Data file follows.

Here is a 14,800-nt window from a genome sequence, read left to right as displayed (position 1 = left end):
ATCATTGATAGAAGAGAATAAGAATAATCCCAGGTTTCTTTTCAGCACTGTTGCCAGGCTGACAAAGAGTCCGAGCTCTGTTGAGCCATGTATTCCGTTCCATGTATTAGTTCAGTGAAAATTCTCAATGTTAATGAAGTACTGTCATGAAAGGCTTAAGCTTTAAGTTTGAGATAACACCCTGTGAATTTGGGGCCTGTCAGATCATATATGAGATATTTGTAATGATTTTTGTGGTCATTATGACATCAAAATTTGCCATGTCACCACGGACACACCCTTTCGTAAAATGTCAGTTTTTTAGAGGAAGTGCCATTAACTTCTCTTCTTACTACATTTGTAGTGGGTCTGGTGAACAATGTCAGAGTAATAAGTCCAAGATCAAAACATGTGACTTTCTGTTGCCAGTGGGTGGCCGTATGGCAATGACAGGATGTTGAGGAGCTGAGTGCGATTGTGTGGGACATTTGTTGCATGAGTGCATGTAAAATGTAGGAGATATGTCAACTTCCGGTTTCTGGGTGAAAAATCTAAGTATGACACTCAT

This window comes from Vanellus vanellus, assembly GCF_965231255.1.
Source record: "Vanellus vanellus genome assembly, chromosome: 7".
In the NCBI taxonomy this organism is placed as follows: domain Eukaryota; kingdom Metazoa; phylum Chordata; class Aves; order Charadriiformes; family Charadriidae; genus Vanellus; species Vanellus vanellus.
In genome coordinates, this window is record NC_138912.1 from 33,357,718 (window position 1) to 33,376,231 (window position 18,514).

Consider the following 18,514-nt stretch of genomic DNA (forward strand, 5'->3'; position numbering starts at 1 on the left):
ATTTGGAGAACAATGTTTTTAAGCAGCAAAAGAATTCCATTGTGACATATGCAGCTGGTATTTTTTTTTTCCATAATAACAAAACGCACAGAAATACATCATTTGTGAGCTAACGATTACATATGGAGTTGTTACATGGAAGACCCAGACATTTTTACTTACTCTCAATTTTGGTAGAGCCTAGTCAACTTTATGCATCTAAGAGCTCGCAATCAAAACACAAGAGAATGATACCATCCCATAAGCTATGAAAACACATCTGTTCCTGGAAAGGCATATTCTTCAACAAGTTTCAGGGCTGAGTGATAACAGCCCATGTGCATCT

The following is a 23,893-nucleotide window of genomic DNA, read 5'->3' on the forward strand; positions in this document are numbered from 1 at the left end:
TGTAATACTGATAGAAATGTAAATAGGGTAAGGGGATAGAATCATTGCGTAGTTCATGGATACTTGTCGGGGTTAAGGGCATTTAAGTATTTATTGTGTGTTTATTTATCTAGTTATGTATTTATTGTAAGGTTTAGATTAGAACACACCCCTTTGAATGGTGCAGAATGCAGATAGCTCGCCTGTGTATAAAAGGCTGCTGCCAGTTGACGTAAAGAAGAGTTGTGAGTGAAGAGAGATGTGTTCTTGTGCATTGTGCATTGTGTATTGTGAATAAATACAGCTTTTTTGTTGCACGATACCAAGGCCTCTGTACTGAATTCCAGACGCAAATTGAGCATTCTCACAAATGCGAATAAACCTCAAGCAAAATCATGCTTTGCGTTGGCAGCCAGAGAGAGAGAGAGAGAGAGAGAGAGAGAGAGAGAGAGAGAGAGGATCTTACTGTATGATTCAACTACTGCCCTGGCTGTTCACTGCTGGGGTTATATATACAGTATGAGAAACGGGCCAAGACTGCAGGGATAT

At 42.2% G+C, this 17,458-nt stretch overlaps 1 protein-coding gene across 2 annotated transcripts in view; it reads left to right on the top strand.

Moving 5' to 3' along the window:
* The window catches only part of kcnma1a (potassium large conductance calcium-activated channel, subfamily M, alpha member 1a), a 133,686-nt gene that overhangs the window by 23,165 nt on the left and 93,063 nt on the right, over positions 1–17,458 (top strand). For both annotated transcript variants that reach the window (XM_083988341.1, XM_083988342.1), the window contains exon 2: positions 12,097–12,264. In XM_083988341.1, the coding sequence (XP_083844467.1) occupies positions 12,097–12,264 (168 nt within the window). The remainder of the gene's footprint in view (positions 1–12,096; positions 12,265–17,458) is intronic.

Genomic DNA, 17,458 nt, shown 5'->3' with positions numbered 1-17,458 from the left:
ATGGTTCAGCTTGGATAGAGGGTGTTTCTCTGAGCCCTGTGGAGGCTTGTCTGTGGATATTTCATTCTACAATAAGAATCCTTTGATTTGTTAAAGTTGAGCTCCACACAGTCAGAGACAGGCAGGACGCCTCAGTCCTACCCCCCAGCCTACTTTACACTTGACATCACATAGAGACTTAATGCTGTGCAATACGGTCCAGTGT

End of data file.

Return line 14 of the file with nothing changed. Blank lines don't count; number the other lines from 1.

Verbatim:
Genomic DNA, 17,458 nt, shown 5'->3' with positions numbered 1-17,458 from the left: